However, many landlords decide not to pursue tenants for rent arrears as it can be an expensive process with no guarantee of getting the money back.
Yes, absolutely. If you take out rent insurance – otherwise known as rent guarantee insurance – it will pay out if a tenant fails to pay the rent. You can cover up to £2,500 rent per month for up to 15 months. A policy from Alan Boswell Group will also give you legal expenses cover (including eviction costs), plus 75% of monthly rent cover for up to three months after eviction. Rent guarantee insurance is an excellent way to give you peace of mind, but you’ll need to comply with its terms and conditions – including providing evidence that the tenant was referenced and passed affordability and that you have complied with your legal duty to your tenant. Legal expenses insurance also provides a legal expenses helpline, which you can consult for advice as early as the first missed rental payment.
No, landlord insurance policies cover the building. But it’s relatively inexpensive to add rent guarantee insurance to your cover.
How can I prevent rental arrears in the first place?
While it’s impossible to guarantee a tenant won’t fall into arrears, there are steps you can take to make it less likely. We’d always recommend thorough tenant referencing at the outset of a tenancy. This is designed to check tenants can afford the rent and don’t have credit problems or a history of bad tenancies. Asking for the rent to be paid by direct debit or standing order can encourage tenants to ensure there’s sufficient money on rent payment day.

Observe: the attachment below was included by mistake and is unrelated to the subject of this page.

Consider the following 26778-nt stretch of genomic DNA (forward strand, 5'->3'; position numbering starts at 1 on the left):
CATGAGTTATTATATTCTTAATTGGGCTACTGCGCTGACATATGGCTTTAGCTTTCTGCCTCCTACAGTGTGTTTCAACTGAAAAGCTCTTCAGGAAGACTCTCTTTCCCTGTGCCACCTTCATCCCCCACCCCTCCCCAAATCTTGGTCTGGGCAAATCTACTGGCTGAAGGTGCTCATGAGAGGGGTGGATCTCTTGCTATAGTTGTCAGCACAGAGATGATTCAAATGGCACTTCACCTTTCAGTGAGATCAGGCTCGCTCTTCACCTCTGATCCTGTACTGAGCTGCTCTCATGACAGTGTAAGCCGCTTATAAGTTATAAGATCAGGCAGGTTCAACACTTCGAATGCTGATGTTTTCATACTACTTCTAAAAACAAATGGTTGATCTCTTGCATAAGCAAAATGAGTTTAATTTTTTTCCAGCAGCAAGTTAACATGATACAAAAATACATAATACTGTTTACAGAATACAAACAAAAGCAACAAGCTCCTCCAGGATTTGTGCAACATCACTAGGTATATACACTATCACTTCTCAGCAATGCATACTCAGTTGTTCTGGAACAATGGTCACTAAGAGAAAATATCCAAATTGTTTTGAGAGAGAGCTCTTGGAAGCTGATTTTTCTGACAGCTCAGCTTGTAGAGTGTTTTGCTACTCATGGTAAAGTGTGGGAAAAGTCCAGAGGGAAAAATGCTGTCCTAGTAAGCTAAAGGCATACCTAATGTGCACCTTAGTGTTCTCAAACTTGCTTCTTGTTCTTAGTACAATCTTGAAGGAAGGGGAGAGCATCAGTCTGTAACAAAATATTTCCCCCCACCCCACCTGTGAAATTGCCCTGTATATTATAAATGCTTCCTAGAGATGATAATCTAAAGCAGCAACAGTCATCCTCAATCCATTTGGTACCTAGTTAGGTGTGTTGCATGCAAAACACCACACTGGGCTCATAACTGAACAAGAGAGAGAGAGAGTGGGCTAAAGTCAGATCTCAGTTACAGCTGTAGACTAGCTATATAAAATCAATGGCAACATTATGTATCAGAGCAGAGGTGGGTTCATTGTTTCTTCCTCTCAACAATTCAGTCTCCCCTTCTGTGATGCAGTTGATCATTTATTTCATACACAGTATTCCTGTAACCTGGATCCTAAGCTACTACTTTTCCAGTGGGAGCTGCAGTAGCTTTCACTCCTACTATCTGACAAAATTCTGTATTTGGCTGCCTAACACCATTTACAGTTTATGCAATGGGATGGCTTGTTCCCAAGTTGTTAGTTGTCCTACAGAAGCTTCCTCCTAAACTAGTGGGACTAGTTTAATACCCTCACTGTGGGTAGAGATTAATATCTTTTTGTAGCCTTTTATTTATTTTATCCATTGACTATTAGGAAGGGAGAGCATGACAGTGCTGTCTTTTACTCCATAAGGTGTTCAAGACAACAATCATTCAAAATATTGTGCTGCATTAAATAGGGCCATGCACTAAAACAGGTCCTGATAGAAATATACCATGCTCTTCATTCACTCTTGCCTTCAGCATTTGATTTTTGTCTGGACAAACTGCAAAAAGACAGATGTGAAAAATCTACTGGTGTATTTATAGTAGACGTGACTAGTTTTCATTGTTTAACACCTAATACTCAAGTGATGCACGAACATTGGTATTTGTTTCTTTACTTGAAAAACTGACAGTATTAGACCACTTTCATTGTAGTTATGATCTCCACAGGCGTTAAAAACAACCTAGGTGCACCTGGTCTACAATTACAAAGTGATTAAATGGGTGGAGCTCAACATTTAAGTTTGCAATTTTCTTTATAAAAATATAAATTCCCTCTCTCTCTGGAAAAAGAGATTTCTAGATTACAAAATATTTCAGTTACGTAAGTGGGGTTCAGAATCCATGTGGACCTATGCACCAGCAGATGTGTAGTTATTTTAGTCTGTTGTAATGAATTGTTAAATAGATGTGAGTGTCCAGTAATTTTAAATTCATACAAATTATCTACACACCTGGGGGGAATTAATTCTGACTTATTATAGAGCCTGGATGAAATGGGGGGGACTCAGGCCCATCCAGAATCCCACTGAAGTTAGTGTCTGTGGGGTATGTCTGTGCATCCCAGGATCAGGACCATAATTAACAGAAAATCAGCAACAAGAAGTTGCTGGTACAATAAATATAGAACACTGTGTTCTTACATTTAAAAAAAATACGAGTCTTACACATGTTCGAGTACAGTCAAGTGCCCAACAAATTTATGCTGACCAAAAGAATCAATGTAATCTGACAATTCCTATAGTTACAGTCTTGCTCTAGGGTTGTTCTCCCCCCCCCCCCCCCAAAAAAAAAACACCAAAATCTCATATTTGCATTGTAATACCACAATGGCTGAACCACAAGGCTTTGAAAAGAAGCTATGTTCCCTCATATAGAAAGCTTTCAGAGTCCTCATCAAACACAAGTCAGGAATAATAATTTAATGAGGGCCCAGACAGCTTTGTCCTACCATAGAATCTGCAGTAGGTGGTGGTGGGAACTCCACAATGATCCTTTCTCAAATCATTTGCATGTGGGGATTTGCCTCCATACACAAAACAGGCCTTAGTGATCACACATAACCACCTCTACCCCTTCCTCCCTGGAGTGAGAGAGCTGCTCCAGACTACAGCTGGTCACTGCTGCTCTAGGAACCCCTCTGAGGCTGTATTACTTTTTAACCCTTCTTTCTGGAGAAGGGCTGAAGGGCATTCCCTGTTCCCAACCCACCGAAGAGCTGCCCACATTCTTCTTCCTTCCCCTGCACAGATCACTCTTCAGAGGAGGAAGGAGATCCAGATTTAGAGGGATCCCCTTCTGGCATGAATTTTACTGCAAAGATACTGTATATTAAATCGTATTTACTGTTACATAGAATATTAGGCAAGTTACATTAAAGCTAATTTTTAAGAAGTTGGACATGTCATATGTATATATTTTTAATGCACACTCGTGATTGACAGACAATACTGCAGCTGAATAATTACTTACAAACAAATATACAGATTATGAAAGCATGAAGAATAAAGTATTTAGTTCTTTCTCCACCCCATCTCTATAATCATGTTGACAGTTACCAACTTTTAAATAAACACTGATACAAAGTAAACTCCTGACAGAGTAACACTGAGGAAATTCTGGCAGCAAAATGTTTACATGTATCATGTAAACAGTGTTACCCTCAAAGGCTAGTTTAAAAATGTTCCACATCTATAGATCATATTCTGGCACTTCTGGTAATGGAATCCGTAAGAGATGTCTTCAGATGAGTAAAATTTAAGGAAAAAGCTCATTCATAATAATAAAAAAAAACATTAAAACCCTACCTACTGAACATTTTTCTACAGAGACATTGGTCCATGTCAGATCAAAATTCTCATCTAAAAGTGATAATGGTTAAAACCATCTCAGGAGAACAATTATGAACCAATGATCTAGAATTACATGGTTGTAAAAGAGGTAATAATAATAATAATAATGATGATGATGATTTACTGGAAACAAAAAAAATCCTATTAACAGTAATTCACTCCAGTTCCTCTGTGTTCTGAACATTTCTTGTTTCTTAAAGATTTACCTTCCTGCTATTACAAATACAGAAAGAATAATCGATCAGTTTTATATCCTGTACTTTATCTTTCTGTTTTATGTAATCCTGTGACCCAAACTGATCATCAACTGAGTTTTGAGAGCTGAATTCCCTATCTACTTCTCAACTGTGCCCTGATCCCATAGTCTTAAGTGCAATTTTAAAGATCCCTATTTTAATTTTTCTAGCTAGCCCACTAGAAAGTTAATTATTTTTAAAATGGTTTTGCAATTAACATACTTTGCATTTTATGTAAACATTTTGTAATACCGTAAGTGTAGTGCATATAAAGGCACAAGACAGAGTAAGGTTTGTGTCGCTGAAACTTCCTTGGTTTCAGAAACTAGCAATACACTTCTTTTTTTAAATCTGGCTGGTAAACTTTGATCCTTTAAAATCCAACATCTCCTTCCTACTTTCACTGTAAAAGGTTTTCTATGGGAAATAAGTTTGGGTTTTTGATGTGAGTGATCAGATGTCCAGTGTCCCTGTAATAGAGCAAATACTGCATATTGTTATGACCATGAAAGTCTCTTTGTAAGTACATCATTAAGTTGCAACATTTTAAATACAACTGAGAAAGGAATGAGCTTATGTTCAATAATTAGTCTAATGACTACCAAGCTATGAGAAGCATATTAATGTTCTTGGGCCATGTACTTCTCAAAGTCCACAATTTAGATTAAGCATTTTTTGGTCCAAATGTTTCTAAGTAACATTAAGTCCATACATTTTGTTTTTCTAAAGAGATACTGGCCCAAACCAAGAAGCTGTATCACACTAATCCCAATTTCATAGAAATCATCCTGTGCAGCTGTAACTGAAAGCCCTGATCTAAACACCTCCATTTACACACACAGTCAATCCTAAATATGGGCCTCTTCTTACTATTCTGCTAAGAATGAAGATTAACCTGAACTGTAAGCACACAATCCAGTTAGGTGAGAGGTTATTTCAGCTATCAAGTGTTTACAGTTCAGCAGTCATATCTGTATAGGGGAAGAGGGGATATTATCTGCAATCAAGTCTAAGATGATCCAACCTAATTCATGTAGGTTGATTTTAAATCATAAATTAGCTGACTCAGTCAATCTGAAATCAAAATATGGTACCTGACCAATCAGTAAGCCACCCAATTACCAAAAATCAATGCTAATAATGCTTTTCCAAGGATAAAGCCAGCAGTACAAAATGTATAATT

Is it worth getting rent guarantee?
Rent guarantee insurance is a wise investment. Some landlords will opt for a rent guarantor instead, but they will still have to pursue the guarantor if the tenant defaults. This can be expensive. Good rent guarantee insurance covers your income, and the insurer will also pursue a guarantor if appropriate.
Can I evict a tenant immediately for non-payment?
Not normally. Tenants generally have to be at least eight weeks in arrears before you can start proceedings. However, if a tenant is persistently late in paying rent, you could evict under Ground 11 of Section 8. This is a discretionary ground, so it’s not guaranteed an eviction would succeed.
As you can see, things can get complicated – and expensive – if a tenant falls into rental arrears. If it happens, it’s crucial to try and communicate with the tenant to find a resolution. If you can’t come to an agreement, you may have to go down the route of eviction. This can take months, leaving you not only with a lack of rental income but also expensive legal bills – further adding to the costs of being a landlord. By taking out rent guarantee insurance, you not only make sure your income is protected but your legal costs will be covered.
Alan Boswell Group is one of the country’s leading providers of award-winning landlord insurance products. For further advice and information, check out our landlord advice hub or call our landlord insurance experts on 01603 216399.